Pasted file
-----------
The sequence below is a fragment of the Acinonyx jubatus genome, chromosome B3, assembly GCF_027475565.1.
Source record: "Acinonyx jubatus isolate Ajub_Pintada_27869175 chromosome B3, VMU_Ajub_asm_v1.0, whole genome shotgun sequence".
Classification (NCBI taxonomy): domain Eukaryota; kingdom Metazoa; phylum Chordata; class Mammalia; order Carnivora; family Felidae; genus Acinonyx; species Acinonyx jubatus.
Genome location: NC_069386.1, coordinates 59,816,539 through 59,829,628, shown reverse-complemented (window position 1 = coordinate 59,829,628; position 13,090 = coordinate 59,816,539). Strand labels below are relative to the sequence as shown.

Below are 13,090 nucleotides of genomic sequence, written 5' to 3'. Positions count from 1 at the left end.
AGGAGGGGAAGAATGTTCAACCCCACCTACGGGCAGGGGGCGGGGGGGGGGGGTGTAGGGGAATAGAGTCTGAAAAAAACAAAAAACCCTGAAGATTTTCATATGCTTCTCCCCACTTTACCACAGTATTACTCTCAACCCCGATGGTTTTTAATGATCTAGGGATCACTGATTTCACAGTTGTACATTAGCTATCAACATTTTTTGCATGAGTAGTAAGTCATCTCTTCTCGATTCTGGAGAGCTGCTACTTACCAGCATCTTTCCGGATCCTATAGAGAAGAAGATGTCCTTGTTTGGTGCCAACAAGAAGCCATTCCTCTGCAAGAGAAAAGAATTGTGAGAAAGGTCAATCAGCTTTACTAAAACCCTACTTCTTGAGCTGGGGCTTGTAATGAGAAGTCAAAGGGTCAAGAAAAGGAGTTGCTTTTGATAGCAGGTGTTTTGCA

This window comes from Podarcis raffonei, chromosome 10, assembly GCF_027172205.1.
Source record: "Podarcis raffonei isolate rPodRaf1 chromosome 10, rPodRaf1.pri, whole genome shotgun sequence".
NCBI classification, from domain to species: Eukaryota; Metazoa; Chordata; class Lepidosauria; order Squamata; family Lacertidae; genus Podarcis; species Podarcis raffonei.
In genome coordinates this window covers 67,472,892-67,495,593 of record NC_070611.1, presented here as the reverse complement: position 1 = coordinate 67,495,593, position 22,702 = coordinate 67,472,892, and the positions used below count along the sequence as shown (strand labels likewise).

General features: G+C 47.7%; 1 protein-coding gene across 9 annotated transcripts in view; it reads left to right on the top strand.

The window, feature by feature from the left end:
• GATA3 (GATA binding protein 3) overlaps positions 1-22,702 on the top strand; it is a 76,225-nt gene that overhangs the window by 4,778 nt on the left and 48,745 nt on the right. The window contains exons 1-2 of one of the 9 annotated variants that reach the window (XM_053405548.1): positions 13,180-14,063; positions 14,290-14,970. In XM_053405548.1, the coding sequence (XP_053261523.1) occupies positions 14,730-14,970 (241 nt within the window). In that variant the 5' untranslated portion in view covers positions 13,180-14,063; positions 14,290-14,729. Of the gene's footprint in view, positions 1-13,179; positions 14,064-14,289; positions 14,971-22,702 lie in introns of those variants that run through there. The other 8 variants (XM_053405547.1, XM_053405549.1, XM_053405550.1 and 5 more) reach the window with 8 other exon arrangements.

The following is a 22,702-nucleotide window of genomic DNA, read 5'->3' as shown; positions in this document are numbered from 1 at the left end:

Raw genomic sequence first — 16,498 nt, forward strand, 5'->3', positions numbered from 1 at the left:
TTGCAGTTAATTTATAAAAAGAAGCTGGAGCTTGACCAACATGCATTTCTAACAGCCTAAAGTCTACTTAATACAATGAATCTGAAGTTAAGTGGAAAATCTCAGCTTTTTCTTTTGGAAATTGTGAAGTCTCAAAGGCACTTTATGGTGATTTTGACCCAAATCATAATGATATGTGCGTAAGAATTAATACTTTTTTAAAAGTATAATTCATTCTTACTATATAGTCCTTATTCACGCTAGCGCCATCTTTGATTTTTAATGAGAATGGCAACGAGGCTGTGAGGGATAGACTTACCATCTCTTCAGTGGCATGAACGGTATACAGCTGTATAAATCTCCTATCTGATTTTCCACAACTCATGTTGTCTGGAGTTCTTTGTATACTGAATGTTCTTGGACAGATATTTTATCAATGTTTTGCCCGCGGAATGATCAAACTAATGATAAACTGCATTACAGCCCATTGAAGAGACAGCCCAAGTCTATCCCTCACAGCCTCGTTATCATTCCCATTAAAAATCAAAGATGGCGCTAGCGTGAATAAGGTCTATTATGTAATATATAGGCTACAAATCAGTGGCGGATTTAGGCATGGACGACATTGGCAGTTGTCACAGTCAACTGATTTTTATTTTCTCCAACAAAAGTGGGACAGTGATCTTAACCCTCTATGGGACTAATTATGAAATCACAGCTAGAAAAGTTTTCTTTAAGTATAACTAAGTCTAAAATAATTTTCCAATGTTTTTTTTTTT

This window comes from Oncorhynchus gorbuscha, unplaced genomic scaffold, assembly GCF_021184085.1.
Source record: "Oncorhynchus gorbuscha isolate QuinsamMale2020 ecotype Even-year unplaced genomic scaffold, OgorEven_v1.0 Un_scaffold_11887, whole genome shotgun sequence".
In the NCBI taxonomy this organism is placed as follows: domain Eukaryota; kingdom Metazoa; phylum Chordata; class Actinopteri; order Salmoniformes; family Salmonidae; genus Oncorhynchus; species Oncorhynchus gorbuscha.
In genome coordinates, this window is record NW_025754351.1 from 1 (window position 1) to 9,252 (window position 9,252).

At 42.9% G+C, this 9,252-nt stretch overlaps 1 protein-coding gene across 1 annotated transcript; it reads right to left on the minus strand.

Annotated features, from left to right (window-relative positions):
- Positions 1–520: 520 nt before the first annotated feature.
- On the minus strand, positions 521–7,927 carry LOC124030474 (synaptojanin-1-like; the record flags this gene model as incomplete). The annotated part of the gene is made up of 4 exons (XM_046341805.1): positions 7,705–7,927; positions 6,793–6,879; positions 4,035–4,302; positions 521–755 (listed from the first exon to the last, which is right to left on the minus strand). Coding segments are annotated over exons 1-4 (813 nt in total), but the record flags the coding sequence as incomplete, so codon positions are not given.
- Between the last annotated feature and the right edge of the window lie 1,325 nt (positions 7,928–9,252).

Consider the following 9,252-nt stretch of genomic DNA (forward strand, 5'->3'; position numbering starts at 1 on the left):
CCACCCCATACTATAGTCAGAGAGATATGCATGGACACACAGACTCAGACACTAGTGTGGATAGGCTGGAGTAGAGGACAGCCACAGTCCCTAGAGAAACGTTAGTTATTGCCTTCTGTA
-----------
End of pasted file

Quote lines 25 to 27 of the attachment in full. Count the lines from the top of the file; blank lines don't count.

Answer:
- Between the last annotated feature and the right edge of the window lie 1,325 nt (positions 7,928–9,252).

Consider the following 9,252-nt stretch of genomic DNA (forward strand, 5'->3'; position numbering starts at 1 on the left):
CCACCCCATACTATAGTCAGAGAGATATGCATGGACACACAGACTCAGACACTAGTGTGGATAGGCTGGAGTAGAGGACAGCCACAGTCCCTAGAGAAACGTTAGTTATTGCCTTCTGTA